Innovative New York jobseeker scores employment
By Nancy Leinfuss
NEW YORK (Reuters) - One innovative New Yorker's desperate search to find a job this summer paid off big this holiday season, after a year when over a million jobs have been lost as the U.S. economy spiraled into recession.
Joshua Persky, known to many as the "Sandwich Board Guy," is now happily employed by accounting firm Weiser LLP in midtown Manhattan.
"While his story is unique and an example of his perseverance in today's economy, what we were attracted to most was Joshua's rich and impressive experience," said Douglas Phillips, Weiser's managing partner. Persky is now a senior manager in the firm's business valuation and corporate finance group.
His new office is not very far from where he first gained notoriety as the unemployed investment banker who wore a poster suit reading -- "Experienced MIT Grad For Hire" -- while parading past a key area for commercial banks and investment houses hoping to lure future employers.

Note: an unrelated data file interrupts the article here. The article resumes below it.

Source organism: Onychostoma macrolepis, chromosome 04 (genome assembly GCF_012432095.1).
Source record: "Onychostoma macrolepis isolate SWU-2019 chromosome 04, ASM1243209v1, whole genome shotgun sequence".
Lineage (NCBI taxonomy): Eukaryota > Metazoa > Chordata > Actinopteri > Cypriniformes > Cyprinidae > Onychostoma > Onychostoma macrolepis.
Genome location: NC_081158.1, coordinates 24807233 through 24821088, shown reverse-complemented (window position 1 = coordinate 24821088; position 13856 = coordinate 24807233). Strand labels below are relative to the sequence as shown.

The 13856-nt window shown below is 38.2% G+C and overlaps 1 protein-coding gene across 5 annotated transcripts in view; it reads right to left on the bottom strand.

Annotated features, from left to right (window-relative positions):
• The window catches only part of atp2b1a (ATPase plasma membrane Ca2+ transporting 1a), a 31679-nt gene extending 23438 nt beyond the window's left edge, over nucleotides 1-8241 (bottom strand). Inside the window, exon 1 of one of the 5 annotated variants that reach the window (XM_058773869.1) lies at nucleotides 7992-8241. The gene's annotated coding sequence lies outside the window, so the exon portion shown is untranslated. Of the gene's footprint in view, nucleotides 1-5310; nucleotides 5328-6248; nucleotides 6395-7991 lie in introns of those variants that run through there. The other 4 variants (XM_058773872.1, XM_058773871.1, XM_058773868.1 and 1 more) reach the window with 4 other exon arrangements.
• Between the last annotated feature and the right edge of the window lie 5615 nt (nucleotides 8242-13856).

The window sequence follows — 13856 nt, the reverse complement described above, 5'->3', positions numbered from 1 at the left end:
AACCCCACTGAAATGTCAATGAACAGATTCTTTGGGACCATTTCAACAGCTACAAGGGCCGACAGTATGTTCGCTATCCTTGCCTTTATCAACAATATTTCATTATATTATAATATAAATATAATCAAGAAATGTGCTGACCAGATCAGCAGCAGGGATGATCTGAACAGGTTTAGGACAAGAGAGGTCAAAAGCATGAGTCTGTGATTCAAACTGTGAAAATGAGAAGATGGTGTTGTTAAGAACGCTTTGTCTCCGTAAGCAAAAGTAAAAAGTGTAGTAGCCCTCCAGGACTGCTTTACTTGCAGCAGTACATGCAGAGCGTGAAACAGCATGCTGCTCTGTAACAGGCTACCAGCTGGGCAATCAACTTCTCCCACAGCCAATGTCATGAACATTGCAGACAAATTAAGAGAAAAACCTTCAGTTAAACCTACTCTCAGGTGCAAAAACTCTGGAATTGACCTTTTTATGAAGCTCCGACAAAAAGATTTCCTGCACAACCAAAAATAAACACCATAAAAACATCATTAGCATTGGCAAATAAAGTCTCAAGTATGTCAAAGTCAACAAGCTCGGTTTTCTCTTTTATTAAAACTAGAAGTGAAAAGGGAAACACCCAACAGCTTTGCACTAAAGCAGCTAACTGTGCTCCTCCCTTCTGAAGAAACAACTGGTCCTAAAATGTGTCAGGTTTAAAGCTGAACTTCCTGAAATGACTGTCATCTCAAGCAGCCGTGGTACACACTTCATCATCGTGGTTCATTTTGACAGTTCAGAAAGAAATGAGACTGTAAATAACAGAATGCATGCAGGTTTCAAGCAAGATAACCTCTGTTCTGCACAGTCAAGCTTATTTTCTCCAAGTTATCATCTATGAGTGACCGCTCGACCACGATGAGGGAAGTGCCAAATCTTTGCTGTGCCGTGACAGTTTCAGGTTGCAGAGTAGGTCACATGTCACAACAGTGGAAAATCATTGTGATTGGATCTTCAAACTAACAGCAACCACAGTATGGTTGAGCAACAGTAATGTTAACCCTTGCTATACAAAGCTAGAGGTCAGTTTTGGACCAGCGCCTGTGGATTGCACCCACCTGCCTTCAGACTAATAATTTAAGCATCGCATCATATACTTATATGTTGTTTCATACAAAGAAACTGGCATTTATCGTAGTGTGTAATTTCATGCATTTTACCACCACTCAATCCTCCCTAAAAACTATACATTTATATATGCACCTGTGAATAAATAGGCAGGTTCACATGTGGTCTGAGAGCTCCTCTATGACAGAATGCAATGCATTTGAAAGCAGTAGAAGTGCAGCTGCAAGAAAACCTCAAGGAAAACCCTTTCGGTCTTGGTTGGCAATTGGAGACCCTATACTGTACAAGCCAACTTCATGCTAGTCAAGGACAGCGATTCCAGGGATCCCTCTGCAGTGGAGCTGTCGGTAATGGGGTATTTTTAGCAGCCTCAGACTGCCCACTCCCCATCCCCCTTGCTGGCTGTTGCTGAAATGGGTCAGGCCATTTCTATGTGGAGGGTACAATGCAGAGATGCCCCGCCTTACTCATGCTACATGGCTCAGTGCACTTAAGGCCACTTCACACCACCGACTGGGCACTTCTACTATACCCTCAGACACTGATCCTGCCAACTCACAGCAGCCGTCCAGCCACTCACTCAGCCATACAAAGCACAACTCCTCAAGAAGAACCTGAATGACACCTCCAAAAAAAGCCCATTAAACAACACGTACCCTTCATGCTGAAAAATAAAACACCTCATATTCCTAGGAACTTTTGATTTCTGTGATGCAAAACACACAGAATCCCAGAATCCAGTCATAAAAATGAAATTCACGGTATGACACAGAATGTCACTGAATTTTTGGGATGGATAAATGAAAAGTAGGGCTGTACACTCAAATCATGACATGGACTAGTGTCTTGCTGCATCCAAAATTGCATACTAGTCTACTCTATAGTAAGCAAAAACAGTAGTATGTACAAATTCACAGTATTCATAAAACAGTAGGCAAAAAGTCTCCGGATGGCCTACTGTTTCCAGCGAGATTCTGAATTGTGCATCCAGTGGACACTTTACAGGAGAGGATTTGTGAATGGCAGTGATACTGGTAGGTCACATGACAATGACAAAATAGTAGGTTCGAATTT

The job seeker encountered many well wishers along the way, and offers of potential jobs across the country and the world, but most recently he secured one in New York, hard hit by massive layoffs in the financial industry.
"Wall Street has become very humble, based on what's going on. There are many fallen angels and hidden treasures out there and we're able to attract them because of the growth opportunity that my group represents right now," said Eliot Ogulnick, director of the business valuations and corporate finance group, who hired Persky.
"I've been looking for someone like Joshua, with his specialization since I arrived at this firm," said Ogulnick. He said while his earlier efforts to secure work were certainly innovative, Persky was hired based on his own merits and a month-long interview process.
Persky had remained unemployed for 11-months this year after losing his job as a valuations specialist at Houlihan Lokey. He said he generated many leads because of all the publicity from wearing the sandwich board, including a recruiter who recommended him to Weiser. Continued...